Column: Roger's Soapbox

Perspective | In England, Insurance Is Above the Law

By: | July 30, 2018 • 3 min read
Roger Crombie is a United Kingdom-based columnist for Risk & Insurance®. He can be reached at riskletters@lrp.com.

I was quite old when I was sent to the government re-education center. This being England, not Stalin’s Russia or Mao’s China, there was a fair chance I’d emerge from detention alive. The force driving my punishment was not ideological dissidence — if it were, I’d have been shot years ago.

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This also not being Hitler’s Germany, my accuser was not a neighbor or a family member, but a robot. First law of robotics: You cannot argue with a mechanical device. When a robot categorizes you as criminal, that’s what you are. No due process required.

The robot in question was a speed camera. Ever vigilant, it photographed me driving at 39 miles an hour along a street where the limit was 30. The police documents explained that no excuse was possible, no circumstance mitigating. I didn’t fight the law, and the law won.

Britain operates a points system for drivers. Twelve points bring automatic license suspension. The three points my speeding would earn didn’t much faze me. I don’t own a car but rent one for special occasions. I do that rarely, so my chances of obtaining nine more points are tiny. Why, then, did I subject myself to four hours of accusation, condemnation and condescension?

It wasn’t fear of the law; it was fear of insurance. The greater the points, the greater the premium.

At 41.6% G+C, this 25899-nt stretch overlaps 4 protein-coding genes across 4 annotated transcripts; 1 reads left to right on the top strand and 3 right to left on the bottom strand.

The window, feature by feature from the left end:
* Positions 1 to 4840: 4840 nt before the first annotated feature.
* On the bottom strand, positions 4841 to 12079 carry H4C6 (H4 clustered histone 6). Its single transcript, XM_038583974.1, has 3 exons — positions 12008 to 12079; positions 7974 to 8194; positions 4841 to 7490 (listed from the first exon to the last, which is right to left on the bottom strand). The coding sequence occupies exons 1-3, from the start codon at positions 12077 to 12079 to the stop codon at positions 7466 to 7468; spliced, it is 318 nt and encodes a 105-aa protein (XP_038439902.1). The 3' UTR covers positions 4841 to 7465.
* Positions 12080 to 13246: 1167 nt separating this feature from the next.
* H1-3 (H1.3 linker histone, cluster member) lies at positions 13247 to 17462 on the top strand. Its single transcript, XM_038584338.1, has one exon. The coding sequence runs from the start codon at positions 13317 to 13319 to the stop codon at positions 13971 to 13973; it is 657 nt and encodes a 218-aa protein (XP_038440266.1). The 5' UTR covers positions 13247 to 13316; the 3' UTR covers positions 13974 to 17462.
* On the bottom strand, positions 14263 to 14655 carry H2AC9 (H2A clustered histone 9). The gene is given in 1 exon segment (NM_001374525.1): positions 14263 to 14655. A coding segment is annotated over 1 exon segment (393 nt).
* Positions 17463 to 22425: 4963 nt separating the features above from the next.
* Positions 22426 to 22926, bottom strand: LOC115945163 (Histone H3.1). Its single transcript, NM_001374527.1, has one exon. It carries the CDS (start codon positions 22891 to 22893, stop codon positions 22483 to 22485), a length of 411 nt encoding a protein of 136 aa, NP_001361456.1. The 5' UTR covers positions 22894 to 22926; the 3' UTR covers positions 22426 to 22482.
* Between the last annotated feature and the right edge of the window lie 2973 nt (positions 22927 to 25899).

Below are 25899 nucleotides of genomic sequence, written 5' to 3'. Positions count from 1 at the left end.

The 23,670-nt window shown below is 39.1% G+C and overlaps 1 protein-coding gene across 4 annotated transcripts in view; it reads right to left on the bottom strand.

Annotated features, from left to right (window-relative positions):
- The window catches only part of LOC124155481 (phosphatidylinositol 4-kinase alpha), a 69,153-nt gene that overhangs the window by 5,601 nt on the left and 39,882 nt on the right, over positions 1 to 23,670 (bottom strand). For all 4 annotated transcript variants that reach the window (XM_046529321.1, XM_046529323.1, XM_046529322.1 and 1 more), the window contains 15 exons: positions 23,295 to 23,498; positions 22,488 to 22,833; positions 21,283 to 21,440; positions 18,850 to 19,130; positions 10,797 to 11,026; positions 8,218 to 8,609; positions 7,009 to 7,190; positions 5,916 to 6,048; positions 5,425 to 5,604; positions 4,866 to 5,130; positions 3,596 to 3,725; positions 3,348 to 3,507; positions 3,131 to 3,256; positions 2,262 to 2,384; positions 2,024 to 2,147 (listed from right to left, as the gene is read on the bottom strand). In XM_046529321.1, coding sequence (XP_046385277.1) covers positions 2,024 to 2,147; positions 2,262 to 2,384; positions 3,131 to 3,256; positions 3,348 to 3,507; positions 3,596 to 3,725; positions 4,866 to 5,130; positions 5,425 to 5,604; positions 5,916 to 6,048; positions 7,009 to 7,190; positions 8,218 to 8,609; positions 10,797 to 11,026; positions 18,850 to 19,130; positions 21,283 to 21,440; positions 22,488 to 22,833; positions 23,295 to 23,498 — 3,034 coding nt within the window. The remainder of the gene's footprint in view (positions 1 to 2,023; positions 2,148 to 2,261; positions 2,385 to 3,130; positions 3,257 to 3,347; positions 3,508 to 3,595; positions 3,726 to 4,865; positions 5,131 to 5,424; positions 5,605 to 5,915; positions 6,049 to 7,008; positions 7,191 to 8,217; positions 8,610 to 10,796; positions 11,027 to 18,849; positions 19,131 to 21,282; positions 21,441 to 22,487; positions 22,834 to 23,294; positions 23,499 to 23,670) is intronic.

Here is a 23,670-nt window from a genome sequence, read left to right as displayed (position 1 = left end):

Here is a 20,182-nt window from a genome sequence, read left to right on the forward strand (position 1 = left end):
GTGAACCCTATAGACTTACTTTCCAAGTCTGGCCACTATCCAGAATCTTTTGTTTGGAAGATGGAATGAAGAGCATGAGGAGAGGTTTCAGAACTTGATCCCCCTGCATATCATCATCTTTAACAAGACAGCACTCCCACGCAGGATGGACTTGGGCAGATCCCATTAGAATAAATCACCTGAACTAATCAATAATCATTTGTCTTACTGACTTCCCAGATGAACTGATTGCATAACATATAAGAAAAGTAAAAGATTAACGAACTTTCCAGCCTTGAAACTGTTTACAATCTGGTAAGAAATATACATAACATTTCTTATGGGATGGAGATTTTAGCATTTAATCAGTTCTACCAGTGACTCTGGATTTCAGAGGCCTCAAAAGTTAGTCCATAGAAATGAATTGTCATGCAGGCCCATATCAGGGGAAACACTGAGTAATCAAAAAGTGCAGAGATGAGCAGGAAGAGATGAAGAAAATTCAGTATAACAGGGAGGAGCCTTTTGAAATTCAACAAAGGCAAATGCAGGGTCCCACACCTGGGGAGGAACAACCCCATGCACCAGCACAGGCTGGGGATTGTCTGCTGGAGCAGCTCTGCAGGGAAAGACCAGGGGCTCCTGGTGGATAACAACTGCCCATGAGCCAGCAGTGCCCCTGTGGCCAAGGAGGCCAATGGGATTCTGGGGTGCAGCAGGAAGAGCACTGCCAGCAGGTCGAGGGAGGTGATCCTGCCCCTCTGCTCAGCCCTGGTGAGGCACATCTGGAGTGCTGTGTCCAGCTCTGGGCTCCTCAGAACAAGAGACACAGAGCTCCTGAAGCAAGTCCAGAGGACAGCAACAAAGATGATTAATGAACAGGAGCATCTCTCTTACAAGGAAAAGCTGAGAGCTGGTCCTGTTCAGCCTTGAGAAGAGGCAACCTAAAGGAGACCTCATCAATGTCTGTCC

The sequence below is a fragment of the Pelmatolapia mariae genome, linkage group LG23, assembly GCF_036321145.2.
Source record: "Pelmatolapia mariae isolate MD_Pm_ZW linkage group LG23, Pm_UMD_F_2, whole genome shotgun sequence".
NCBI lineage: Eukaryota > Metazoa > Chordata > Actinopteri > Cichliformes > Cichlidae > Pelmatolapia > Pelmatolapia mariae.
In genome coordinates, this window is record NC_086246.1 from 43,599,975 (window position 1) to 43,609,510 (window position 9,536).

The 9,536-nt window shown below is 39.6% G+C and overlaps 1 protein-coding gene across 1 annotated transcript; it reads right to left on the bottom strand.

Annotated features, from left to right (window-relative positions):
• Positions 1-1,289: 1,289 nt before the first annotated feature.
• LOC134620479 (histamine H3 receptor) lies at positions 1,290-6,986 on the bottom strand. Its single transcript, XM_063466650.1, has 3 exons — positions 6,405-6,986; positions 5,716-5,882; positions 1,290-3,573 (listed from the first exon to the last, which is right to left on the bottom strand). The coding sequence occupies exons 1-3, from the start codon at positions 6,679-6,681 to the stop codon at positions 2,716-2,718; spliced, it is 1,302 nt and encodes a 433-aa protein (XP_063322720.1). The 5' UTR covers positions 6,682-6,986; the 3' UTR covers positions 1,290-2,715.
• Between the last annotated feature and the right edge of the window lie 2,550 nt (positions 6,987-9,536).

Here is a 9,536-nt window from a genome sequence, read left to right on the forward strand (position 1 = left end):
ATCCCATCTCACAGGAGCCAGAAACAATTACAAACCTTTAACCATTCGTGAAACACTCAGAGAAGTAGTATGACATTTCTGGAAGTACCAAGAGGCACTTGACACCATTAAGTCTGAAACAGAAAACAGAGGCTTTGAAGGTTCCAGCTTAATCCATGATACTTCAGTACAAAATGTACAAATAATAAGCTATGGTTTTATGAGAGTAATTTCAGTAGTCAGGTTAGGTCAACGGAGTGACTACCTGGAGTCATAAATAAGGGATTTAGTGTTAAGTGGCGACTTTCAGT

Why did I subject myself to four hours of accusation, condemnation and condescension? It wasn’t fear of the law; it was fear of insurance.

Re-education erases the potential three points as if nothing happened. One becomes, once again, in the eyes of the law, a person who has never committed a crime. It’s a valuable status in case one ever does want to commit a crime. Previous good behavior is currency when you give the swine downstairs exactly what they deserve.

Re-education means I could be named a Justice of the Peace or run for high office without fear of the skeleton in my closet. I will enjoy no such status, however, with the company that insures the next vehicle I rent. One of the questions asked when you rent a car, or renew insurance on your own vehicle, is, ‘Have you recently been caught speeding?’

Lying is not advised.

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Insurance is, therefore, above the law, and that ain’t right. If it’s good enough for the police and the state to treat me as blemish-free, why can’t insurance companies?

Wait, I hear something. Ah, it’s readers explaining that their business is based on experience, period.

It must be their experience that informs the decision to refuse to insure me when I reach 71 years of age. Not worth the risk, the companies say.

I’ll have to buy a car instead. If I buy a car at that age, every insurance company in Britain would be delighted to insure me — at an increased premium because of a crime police records show me not to have committed. They might just as well load the premium for my part in the Valentine’s Day Massacre. No, wait, forget I said that, and don’t go getting ideas.

Should I reach 71, the notion of a life sentence won’t mean very much. It will be time to start being very nice to me. Motor insurers, kindly take note. &

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The R&I Editorial Team can be reached at riskletters@lrp.com.